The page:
Earlier this year Chinese researcher He Jiankui finished his prison sentence. When I saw that news I wondered about the next chapter for him.
It seems he’s already back in the lab doing genetics research.
At least that’s according to a blog by He Jiankui himself. Can we trust that what he has written on his website is accurate including about his return to science? So far I don’t see any reason not to take it at face value. His apparent return to science raises larger questions such as about second chances.
What did He Jiankui do to end up in jail?
He served a three-year term for apparently unauthorized heritable CRISPR gene editing of human embryos (and perhaps even more so for associated misconduct) that he then used to produce three so-called “CRISPR babies.”
His goal for the germline gene editing was said to be to generate children who would be resistant to HIV infection. However, based on the little we know about how the experiments on the embryos went, it seems unlikely that these kids would be HIV resistant. They could also have a variety of damage to their genomes.
For that reason, they have very uncertain futures in terms of their health. It is possible that these children could have genetic diseases due to He Jiankui’s reckless use of CRISPR in the embryos.
The possible future children of these “CRISPR babies” could face health problems as well and so on with next generations. What He did was seriously wrong and almost certainly hurt other people. I’d also say it was somewhat damaging to the genome editing field, even if only temporarily.
Again doing research? Meeting invites?
It is thus surprising in some ways that it seems He Jiankui apparently is again doing genetics research already, according to his blog and the site Pandaily. In the photo that is included in the article (see above) He looks about 10-15 years older than just four years ago.
I had mixed feelings about him getting a prison term and second chances are sometimes reasonable. However, at the same time the idea of him back in the research lab so soon is not entirely a comfortable one for me.
His story is complicated though. One question that was never adequately resolved was whether He had the okay from at least some Chinese governmental authorities to do the heritable gene editing but then got thrown under the bus alone when there was an international outcry.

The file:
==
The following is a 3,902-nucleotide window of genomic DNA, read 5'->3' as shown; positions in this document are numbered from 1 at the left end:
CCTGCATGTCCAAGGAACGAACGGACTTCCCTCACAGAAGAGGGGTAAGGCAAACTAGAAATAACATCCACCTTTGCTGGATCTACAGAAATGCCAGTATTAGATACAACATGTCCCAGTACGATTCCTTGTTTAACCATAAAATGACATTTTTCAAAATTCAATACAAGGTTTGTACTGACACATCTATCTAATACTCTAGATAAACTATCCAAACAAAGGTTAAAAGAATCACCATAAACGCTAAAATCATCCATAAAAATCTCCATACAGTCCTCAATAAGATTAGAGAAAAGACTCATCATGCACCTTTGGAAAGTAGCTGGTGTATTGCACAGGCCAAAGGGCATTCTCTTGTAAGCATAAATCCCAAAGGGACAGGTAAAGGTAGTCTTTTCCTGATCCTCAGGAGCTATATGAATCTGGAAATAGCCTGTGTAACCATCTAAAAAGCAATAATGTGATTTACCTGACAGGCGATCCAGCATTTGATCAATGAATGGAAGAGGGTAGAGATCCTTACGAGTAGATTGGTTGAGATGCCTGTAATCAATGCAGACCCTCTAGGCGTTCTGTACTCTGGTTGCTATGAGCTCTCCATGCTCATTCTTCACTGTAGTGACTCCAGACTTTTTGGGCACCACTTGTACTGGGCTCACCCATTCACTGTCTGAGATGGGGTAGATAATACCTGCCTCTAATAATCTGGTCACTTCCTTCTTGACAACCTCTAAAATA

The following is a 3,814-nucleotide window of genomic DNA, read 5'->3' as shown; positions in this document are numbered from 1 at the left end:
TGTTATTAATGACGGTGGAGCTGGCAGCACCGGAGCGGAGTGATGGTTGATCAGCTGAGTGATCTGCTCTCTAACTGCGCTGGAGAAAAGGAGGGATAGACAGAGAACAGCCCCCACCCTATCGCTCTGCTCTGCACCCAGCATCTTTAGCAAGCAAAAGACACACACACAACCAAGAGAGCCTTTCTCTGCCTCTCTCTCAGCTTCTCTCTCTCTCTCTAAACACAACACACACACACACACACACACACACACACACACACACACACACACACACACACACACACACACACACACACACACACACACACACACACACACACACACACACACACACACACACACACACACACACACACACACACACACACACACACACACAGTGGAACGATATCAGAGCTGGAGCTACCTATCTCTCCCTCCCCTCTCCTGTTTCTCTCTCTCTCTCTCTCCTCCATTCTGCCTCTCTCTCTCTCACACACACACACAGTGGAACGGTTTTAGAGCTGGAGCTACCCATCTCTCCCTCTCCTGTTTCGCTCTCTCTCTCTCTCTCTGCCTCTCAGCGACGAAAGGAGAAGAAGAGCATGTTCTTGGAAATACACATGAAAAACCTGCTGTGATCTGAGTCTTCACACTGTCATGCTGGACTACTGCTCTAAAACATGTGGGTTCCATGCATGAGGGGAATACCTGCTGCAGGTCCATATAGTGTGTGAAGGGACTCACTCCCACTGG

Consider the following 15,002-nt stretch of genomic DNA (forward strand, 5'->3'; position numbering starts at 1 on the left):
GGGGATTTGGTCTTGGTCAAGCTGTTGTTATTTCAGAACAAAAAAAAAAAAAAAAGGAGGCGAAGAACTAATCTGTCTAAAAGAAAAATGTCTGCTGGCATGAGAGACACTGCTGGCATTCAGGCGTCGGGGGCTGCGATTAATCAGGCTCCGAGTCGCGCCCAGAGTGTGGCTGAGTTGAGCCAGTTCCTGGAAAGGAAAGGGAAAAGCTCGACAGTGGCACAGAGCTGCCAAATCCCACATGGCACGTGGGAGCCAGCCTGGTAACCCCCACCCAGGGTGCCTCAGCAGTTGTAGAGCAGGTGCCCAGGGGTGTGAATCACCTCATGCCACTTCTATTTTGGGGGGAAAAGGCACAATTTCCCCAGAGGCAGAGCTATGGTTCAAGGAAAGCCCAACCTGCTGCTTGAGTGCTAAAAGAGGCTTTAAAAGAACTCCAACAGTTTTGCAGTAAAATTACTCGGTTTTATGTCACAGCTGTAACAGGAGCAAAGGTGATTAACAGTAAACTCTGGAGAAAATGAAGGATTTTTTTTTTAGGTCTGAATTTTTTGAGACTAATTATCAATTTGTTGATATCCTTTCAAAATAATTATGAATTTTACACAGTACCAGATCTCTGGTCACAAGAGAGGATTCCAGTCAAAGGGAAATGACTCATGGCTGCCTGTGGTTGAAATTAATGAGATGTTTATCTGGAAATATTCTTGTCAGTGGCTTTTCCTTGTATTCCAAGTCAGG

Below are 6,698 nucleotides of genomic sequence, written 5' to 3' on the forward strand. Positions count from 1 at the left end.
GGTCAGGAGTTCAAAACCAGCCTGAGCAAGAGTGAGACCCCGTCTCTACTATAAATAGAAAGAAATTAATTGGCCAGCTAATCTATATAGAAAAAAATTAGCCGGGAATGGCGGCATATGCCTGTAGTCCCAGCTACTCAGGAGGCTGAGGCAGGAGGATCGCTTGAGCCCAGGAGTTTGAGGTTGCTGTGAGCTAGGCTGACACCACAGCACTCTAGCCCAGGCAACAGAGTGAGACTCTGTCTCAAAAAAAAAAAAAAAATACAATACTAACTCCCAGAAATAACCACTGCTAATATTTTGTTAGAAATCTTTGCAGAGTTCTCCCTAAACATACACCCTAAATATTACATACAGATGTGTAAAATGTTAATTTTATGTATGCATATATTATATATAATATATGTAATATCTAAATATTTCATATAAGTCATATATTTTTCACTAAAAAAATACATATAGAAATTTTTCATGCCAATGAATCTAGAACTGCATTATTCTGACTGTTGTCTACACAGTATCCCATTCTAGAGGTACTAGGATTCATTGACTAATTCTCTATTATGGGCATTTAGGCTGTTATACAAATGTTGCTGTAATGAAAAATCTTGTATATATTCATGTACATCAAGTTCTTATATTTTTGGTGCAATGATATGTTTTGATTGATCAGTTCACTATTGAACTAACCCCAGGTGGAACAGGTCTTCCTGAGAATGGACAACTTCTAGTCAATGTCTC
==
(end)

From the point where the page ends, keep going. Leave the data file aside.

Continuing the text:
What’s he going to do now research-wise?
According to He his new research lab:
“is engaged in research on affordable gene therapy, that is, treatment that is less than 100,000 yuan [$13,884] and affordable to patients. Gene therapy in Western countries often costs millions of dollars, which makes many families fall into poverty due to illness. With the support of social philanthropists, we will overcome three to five genetic diseases within two to three years to benefit families with rare diseases.”
I guess this focus is on gene therapies and on the surface it seems to be only somatic cells.
The timeline here to “overcome” genetic diseases sounds wildly optimistic. Maybe he’s just being aspirational. In contrast to that, Pandaily has a very cautionary quoted translation from He’s blog:
“He Jiankui expressed his own opinion, writing, “Terry Horgan, the world’s first genetic disease patient who died of gene editing therapy, sounded the alarm for us! In the past three years, driven by capital and the grandiloquence of some scientists, ordinary people have produced many fantasies about gene editing. However, history tells us that when any new technology first appears, it is both an angel and a devil. Blind pursuit and rash advance of new technology will be punished by Heaven. Scientific research scholars should have awe of nature and technology, and move forward carefully with a mentality of treading on thin ice.”
I wonder if some of what he’s conveying here is related to his own decisions and actions.
The Pandaily article on He’s return to research also noted that he’s been invited to give talks recently on his past experiences. His invitations reportedly include one from the Global Observatory for Genome Editing and another from Oxford.
There’s an interesting letter that He shared from the Observatory about their rationales and goals for the meeting and their invitation to him. What do you think of the invitation?
I wonder what the future will hold for He Jiankui and his research.
Again, is this largely self-reporting on He’s return to science completely accurate?
We’ll have to follow this breaking story.